Del McCoury Band returns to Wheeler Opera House
IF YOU GO …
What: The Del McCoury Band
Where: Wheeler Opera House
When: Wednesday, Dec. 6, 7:30 p.m.
How much: $40
Tickets: Wheeler box office; http://www.aspenshowtix.com
Bluegrass legend Del McCoury has seen it all over his 50-plus years on the road.
He played with Bill Monroe and the original masters of the form. He’s witnessed new innovations and progressive styles and watched as a succession of generations of listeners returned to the traditional bluegrass style he personifies.
When he got his start with Monroe’s Blue Grass Boys in the early 1960s, he learned simply by watching the “Father of Bluegrass” ply his trade.
“He was the first real professional that I worked with,” McCoury, 78, said in a recent phone interview from his home in Nashville. “I learned a lot from him just from his example. He would never tell you anything about what you should do and what you shouldn’t do — he just expected you to work hard and get onstage with him. He did not like lazy people.”
McCoury had been working as a banjo player for 10 years when Monroe took interest in him. But Monroe was looking for a guitar player and a singer, so McCoury tried his hand at that.
“I said, ‘I don’t know if I can do this — I don’t know if I can learn the words to all these songs,’” McCoury recalled with a laugh.
He did, of course, and in the half-century since then — singing and playing guitar — he’s taken up Monroe’s throne atop the bluegrass world.
But it was never glamorous. When he began touring with Monroe, he recalled, they drove a 1959 Oldsmobile station wagon. McCoury had been a truck driver, so Monroe recruited him to drive Monroe’s first tour bus.
“It was tough travel back then — we were running on roads that weren’t interstates,” he said. “It was all these two-lane roads.”
McCoury was even there when Monroe got his “Father of Bluegrass” nickname. He recalled sitting with Monroe’s manager, Ralph Rinzler, when it happened.
“I remember him saying, ‘Bill needs a title!’” McCoury recalled with a laugh. “‘King of Bluegrass?’ ‘Master of Bluegrass?’ We finally arrived on that one but I couldn’t help much. I didn’t know what to call the man.”
On Wednesday night, McCoury brings his long-running band — a traditional five-piece that now includes his sons Ronnie on mandolin and Rob on banjo — to the Wheeler Opera House.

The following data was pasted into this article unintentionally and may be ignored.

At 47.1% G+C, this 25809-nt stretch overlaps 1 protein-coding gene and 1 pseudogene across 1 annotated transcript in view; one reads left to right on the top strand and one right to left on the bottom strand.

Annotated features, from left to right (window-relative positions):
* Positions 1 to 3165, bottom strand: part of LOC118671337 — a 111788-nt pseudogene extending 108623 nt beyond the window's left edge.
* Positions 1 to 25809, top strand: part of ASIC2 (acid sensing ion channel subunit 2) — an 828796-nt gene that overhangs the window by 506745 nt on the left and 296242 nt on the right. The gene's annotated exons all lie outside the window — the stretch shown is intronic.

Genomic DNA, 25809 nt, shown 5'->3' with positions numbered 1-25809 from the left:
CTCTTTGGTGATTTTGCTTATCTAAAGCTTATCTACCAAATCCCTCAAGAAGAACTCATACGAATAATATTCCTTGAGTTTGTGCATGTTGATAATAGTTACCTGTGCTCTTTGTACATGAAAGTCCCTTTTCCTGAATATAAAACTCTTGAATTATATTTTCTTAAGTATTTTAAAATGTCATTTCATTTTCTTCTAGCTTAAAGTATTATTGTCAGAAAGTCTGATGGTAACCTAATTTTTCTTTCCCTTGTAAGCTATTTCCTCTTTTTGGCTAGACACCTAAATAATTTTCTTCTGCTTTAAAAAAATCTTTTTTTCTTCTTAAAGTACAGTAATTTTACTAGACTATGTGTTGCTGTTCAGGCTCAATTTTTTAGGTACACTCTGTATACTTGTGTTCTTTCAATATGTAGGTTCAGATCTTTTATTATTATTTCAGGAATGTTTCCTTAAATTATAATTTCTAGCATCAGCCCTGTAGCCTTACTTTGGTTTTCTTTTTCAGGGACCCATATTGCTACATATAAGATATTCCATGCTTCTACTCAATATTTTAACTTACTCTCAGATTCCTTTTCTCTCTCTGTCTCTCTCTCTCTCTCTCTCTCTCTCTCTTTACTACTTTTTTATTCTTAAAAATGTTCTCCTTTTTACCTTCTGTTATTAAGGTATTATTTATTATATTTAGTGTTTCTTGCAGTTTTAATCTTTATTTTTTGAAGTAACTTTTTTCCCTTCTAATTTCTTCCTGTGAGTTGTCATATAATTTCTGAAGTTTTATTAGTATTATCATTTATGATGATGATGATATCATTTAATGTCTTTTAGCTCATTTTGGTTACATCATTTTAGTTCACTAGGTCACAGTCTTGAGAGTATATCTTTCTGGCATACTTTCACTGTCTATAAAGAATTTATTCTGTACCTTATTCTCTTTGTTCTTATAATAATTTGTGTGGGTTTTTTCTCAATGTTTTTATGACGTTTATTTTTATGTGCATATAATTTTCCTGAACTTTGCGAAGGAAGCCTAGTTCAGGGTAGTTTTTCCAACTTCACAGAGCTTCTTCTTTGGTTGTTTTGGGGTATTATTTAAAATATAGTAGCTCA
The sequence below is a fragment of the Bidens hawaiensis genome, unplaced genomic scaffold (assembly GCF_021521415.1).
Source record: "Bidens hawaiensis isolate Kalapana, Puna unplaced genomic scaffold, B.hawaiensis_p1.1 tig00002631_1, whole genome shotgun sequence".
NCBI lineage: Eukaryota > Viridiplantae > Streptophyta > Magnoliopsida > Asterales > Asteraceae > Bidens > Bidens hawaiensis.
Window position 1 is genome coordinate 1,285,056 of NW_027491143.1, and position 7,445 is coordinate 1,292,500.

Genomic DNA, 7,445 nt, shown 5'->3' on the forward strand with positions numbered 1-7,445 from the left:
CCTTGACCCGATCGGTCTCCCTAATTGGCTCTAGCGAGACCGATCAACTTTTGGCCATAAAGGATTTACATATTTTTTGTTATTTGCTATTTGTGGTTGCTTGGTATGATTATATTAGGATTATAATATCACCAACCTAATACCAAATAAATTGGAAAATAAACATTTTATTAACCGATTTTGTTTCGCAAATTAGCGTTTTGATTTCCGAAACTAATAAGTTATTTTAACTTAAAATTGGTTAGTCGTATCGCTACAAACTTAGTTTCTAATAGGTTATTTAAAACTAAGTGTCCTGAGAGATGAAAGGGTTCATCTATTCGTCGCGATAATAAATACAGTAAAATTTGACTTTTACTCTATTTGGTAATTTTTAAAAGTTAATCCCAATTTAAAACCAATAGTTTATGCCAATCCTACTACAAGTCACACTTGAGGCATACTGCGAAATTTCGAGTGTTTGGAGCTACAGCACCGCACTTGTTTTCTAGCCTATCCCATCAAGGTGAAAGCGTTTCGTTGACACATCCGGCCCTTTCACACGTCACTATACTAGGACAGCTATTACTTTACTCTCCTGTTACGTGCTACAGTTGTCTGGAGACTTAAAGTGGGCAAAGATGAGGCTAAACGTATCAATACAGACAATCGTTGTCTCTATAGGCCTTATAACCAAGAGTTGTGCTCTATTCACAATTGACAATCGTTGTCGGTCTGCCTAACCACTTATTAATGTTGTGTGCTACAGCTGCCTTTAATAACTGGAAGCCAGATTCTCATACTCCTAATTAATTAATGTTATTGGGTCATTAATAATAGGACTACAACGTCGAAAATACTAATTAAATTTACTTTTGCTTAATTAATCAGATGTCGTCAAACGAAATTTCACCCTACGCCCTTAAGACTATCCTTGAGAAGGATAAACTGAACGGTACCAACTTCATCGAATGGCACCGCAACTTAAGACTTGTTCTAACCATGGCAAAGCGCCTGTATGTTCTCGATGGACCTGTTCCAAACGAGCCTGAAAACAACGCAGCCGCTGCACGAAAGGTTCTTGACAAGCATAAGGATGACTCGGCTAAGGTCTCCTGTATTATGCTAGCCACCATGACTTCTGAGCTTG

They usually take the stage these days without a set list, McCoury said, treating the audience to an evening of requests. (The band is also working on a new record, their first since the magnificent 2016 Woody Guthrie tribute “Del and Woody,” and may test out a new song or two on the Wheeler crowd.)
“I figure the best way to do it is to do what the people want to hear,” McCoury said. “Forget what I want to hear.”
Colorado’s own rich bluegrass history and thriving culture tends to produce fun and knowledgeable audiences with smart requests, McCoury said.
“I always look forward to playing Colorado,” he said. “I like that state, and I like the people. It’s a great state for musicians and singers.”
The only song they tend to play every night, he said, is the McCoury spin on Richard Thompson’s “1952 Vincent Black Lightning.”
McCoury has been riding high on the current bluegrass boom, which he traces back to the widespread popularity of the “O Brother, Where Art Thou?” soundtrack in 2000. He compared the current bluegrass wave to the rise of Sam Bush, Newgrass Revival and the progressive sound of decades earlier. But each boom in interest in the form, and every permutation of bluegrass style, leads new generations to dig back into the history of the form. Inevitably, that leads to McCoury.
“I do have a lot of young people who come to my shows now,” he said. “That’s where the future is.”
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Aspen Words’ literary conference and festival is back in-person after a pandemic hiatus and a move from June to autumn.